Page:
Alford is expected to ask for production from the incoming freshmen class: Tre Coleman, Je’Lani Clark, De’Andre Henry, Daniel Foster and Alem Huseinovic. The Wolf Pack saw three freshmen (Meeks, Kane Milling and K.J. Hymes) see over 11 minutes per game last year. This freshmen core could see the floor just as often — if not more — than last year’s did.

There is no doubt that this is a young Wolf Pack squad. They currently have zero scholarship seniors and just two scholarship juniors (Cambridge and Robinson). With the youth of this roster — barring a transfer or a player turning pro — Nevada possesses personnel continuity for the next few seasons that has been missing the last two years.

With one scholarship available, The Pack could potentially acquire a graduate transfer that can make an immediate impact. Most recently, they have been linked to have interest in Indiana grad transfer Justin Smith.

Smith, a 6-foot-7 forward, averaged 10.4 points, 5.2 rebounds and 0.9 assists with the Hoosiers last season. he shot 49.2 percent from the floor and 26.3 percent from 3-point range. Just because of Alford’s connection with Indiana, that is a name to keep a close eye on (even though he has several other good offers).

The Pack also have interest in Both Gach, who has two years of eligibility remaining.

Gach is a 6-foot-6 wing that brings a two-way presence. He averaged 10.7 points, 3.6 rebounds and 2.9 assists, shooting 39.7 percent from the floor and 25 percent from deep. Gach played in Reno, Nev. against Nevada in its season-opener last year. He dropped 22 points — his third-highest scoring total on the season — on 8-of-15 shooting, including 3-of-8 from deep.

If Nevada elects to add another transfer with their remaining scholarship, that can help fill some of the key production lost by Harris, Drew, Johnson and Zouzoua.

It’s hard to project a concrete win total with and without Harris because the non-conference schedule is not fully known yet. But the Pack would be certainly hunting for their fifth 20-win season in the last six years with Harris on the roster.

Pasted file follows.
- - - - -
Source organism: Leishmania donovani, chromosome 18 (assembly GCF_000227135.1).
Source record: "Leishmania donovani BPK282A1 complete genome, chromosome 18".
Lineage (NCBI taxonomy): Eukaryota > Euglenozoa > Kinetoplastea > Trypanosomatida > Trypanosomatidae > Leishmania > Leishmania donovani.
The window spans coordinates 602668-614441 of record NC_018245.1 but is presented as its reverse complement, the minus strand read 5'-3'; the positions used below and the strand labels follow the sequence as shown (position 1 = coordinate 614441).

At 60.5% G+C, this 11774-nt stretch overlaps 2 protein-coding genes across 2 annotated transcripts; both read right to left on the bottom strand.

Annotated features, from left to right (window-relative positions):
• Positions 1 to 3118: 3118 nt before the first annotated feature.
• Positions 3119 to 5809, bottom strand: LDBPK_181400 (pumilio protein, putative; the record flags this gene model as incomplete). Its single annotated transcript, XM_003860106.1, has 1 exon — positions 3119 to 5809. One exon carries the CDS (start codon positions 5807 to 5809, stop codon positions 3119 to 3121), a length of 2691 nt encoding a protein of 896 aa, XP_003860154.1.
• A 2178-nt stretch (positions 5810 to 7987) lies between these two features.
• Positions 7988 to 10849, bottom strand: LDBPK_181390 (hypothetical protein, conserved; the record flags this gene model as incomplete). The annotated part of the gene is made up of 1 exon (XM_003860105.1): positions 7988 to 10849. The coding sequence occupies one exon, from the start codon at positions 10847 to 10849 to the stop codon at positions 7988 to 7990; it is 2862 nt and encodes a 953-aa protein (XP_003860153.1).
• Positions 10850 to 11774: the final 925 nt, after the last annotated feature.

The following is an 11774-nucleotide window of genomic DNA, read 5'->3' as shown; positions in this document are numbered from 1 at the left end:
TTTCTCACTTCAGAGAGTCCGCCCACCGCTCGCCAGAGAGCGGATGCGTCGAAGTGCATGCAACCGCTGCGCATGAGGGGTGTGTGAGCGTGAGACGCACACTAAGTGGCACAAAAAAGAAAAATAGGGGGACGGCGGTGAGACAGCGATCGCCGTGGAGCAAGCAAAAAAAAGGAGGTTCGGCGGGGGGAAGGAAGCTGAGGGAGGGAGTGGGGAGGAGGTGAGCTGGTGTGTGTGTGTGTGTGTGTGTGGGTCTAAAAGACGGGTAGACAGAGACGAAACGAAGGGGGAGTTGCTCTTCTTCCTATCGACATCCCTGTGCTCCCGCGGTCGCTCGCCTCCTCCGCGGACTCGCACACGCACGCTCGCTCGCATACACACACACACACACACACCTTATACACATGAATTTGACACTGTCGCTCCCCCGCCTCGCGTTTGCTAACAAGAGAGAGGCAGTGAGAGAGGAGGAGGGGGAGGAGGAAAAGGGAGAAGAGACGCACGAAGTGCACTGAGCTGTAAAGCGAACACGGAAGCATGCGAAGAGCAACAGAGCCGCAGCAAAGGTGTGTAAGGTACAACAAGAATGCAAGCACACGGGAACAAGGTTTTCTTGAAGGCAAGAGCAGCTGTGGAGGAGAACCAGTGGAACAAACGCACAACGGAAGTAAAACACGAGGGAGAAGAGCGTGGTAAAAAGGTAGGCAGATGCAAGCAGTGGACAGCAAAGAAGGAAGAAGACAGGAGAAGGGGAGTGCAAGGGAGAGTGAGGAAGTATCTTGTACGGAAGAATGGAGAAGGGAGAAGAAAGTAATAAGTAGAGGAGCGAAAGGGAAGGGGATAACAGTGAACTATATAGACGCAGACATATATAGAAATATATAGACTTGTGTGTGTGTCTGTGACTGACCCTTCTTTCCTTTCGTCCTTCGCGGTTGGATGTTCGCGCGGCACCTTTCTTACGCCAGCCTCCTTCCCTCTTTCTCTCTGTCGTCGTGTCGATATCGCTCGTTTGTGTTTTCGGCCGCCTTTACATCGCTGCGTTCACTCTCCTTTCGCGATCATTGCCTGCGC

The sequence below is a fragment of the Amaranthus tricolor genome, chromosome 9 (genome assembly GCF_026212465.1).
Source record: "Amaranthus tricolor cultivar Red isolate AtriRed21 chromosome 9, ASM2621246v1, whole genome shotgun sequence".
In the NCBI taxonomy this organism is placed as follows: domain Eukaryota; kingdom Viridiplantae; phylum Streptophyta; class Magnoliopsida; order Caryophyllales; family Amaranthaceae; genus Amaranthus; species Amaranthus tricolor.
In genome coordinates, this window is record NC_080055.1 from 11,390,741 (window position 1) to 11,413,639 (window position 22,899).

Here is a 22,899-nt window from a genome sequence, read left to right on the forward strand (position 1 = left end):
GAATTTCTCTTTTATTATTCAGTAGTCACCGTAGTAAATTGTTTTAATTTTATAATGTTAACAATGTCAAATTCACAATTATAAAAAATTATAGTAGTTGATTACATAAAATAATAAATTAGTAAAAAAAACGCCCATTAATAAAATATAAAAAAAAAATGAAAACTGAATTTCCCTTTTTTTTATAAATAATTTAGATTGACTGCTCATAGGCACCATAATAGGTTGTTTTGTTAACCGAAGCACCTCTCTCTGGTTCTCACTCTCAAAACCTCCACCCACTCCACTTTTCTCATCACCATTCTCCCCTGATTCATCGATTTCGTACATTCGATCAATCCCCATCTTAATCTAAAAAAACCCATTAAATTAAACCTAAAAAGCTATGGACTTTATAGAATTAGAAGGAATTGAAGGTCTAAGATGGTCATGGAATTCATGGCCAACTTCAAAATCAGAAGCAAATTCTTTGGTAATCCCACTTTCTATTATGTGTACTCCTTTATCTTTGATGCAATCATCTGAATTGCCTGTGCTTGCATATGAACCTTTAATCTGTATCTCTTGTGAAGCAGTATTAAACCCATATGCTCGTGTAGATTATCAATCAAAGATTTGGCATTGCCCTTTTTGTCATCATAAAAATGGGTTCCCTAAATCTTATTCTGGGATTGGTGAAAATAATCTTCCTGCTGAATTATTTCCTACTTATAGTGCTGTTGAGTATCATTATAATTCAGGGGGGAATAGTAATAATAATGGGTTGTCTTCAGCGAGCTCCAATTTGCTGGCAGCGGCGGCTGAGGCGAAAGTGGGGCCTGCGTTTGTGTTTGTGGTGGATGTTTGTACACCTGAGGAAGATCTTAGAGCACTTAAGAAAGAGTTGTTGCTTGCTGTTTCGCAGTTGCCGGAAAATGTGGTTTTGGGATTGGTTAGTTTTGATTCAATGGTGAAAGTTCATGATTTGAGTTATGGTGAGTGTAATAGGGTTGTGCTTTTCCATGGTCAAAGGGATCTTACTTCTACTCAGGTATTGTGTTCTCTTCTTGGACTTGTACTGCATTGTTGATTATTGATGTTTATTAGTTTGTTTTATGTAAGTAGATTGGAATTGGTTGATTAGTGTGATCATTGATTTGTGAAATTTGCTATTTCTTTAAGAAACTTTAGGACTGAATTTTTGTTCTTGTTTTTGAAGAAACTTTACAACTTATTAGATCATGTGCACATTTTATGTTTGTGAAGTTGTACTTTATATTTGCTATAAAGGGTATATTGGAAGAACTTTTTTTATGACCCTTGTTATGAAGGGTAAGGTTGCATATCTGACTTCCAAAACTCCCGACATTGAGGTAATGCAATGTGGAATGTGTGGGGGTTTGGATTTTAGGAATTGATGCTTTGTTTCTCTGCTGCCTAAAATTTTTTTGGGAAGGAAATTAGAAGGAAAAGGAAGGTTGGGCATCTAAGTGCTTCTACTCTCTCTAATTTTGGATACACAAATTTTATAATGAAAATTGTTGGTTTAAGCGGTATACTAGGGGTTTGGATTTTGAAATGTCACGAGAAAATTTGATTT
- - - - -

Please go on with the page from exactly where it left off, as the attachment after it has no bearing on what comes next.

Harris had a 5.0 win share season last year, per College Basketball Reference. What that means is that Harris’ overall production (both offensively and defensively) contributed to five extra wins. His 5.0 win shares were the fifth-most in the Mountain West.

If Harris decided to return, he would almost certainly be the favorite to win the Mountain West Player of the Year. It would be hard to replicate the remarkable year that he had last year, but it is fair to assume he would have sustained All-Conference level production.

In terms of win shares, if Harris were to hypothetically manufacture even 80 percent of last year’s productivity, he would be worth four wins. That’s the difference between barely a .500 team and a 20-win team. That’s a drastic difference.

Alford is a good coach. He has had a track record of succeeding for multiple different schools at different levels, but this will certainly be a more challenging road than last year. This definitely isn’t his first major transition he has undergone with a program, and it probably won’t be his last.

With that said, there is certainly the case that this upcoming season will be more challenging of the two seasons he has spent with the program. If Alford can work some magic behind closed doors, Nevada could compete be on its way to another postseason tournament next March.